This post is the second in a series about Think Brownstone’s Apple Watch Share. Phil and Sunkwon wrote about their initial reactions when we first launched the share. Now, the second wave of participants, Brad and Amman, have handed off the watch to the next folks in line. Below, they share their thoughts now that their scheduled time with the device has come to an end.
…And suddenly, my six weeks with the shared Think Brownstone Apple Watch was over.
That’s kind of what wearing the watch was like for me. I wouldn’t say that it was a revelatory experience or that I’m rushing out to buy one tomorrow, but rather I found it slowly integrating itself into my life in a way that made it feel entirely natural. Now that it’s gone, my reaction is more along the lines of, “Oh, it’s not here now. That’s too bad.”
That being said, and after a couple weeks of Apple Watch-less not-quite-purgatory, I think I’ll probably buy one for myself… later. Here are two and a half reasons why.
I’ve owned and used a Fitbit for over two years now and have fully bought in to the idea of the quantified self as a motivator (5,770,036 steps and counting!). It is a rare day that I haven’t worn my Fitbit, and when those days occur, I feel cheated and strange. Given that, I’m also a natural candidate for the fitness tracking aspects of the Apple Watch.
If you’re not aware, Apple divides your activity into 3 categories:
- Stand—Whether you were standing or not for one minute or more each hour of the day
- Move—Your active caloric burn for the day
- Exercise—How many minutes of exercise you had during the day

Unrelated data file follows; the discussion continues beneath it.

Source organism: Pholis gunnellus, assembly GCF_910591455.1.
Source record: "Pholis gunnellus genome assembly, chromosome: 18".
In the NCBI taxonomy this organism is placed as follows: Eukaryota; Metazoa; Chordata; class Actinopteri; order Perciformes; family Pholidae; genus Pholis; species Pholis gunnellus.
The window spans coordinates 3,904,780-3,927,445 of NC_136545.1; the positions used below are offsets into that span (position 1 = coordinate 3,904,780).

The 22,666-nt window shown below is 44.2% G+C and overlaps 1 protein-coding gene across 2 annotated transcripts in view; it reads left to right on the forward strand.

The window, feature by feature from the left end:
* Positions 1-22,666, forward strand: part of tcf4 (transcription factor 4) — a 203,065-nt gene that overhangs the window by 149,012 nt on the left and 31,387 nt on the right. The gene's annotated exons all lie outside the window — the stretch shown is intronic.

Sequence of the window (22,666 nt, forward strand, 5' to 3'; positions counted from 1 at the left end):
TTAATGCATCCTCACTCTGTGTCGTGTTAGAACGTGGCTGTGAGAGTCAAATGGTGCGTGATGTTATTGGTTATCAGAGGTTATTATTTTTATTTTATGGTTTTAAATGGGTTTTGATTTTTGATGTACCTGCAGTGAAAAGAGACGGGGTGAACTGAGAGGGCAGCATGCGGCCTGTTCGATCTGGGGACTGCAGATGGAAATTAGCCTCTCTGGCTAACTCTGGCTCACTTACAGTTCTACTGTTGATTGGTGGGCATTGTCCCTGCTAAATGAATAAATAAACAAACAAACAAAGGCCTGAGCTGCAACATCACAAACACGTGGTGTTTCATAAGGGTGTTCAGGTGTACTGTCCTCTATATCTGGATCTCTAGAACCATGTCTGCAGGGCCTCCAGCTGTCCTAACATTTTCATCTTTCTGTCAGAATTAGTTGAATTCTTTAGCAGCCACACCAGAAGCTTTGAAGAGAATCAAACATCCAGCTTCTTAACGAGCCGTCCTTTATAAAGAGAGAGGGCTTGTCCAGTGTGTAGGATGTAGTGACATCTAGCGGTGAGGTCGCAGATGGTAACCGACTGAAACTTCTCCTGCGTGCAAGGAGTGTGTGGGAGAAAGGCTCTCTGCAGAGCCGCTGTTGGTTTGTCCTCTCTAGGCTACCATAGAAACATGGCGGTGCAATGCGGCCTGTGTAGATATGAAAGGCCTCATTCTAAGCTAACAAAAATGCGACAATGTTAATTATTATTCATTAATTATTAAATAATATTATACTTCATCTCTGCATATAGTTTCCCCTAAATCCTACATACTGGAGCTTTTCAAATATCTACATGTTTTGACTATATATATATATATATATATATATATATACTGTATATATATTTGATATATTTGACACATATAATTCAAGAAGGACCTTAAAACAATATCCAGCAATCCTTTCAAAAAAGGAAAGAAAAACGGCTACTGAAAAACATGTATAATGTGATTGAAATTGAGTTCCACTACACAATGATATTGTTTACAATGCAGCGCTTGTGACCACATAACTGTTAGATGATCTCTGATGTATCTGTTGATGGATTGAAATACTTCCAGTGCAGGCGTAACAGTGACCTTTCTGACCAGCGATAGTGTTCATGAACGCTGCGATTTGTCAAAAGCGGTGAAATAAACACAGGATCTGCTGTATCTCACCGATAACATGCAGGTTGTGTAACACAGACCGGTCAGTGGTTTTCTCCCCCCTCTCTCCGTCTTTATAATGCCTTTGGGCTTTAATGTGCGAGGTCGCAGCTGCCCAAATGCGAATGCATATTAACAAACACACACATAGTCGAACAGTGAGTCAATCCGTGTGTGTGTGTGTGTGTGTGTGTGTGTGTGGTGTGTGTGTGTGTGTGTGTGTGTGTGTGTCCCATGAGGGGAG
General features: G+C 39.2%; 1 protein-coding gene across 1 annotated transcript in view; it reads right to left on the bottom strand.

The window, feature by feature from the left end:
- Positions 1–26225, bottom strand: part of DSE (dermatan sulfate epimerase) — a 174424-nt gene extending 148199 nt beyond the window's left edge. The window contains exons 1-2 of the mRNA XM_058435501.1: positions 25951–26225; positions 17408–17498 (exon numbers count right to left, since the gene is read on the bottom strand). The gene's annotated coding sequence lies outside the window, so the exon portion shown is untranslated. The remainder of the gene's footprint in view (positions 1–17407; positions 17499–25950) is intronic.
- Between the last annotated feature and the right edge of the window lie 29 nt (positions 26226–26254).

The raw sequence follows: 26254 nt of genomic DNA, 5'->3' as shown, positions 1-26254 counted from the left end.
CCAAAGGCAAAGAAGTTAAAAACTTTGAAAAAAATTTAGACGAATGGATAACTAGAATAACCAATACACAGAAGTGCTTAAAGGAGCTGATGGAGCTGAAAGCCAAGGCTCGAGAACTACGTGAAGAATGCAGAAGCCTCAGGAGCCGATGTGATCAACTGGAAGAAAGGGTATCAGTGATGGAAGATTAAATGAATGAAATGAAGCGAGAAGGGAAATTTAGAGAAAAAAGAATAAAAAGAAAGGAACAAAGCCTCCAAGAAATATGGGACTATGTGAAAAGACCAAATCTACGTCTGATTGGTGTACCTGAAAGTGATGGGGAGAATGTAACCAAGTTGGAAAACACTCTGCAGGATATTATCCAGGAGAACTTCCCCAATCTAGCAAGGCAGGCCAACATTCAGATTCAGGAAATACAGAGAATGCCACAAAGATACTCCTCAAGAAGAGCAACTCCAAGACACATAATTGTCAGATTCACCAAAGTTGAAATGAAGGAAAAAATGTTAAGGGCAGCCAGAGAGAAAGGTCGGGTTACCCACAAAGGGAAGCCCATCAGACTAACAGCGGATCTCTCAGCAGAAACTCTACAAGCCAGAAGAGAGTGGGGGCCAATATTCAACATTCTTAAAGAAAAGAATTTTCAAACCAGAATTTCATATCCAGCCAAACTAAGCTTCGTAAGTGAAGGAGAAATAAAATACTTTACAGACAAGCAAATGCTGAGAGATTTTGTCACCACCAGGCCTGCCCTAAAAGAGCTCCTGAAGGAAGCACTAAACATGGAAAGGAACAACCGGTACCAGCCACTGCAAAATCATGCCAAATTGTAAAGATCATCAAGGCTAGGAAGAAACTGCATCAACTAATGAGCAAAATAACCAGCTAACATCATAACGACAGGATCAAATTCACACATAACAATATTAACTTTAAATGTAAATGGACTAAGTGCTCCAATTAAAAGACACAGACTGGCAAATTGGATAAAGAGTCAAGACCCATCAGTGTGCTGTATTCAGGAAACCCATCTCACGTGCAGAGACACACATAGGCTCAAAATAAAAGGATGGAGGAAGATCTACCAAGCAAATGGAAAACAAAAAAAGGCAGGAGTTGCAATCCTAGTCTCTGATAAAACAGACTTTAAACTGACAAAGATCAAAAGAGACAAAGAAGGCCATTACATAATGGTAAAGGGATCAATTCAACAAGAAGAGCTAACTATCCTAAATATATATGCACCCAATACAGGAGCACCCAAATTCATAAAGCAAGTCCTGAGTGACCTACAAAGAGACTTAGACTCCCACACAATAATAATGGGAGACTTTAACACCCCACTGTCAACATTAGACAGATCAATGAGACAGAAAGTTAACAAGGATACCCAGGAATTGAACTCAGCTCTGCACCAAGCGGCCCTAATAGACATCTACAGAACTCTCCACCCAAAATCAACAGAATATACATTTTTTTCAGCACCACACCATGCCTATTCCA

As a desk-ridden professional, I loved being reminded to stand once every hour—and yes, I followed my watch’s commands whenever possible, sometimes standing in meetings for no good reason beyond the tap on my wrist. Coming from Fitbit’s very concrete measurement of steps, I never really came to grips with Apple’s Move, though I appreciated the watch’s weekly recalibration of my target based on the previous week’s results. Exercise was pretty straightforward, but only because my main form was running—an exercise that’s easily tracked. If I was doing something less measurable, like weight lifting or swimming (reports say the watch is safe to swim with, but Apple officially says not to), I’d wonder about the value.
Despite these complaints, seeing the rings throughout the day was a great motivator to keep moving and doing all I could to complete the circuit. Anyone who doubts the power of gamification should spend 2 months with one of these devices to experience the motivational power of the idea. If I wasn’t a believer before, I would be now.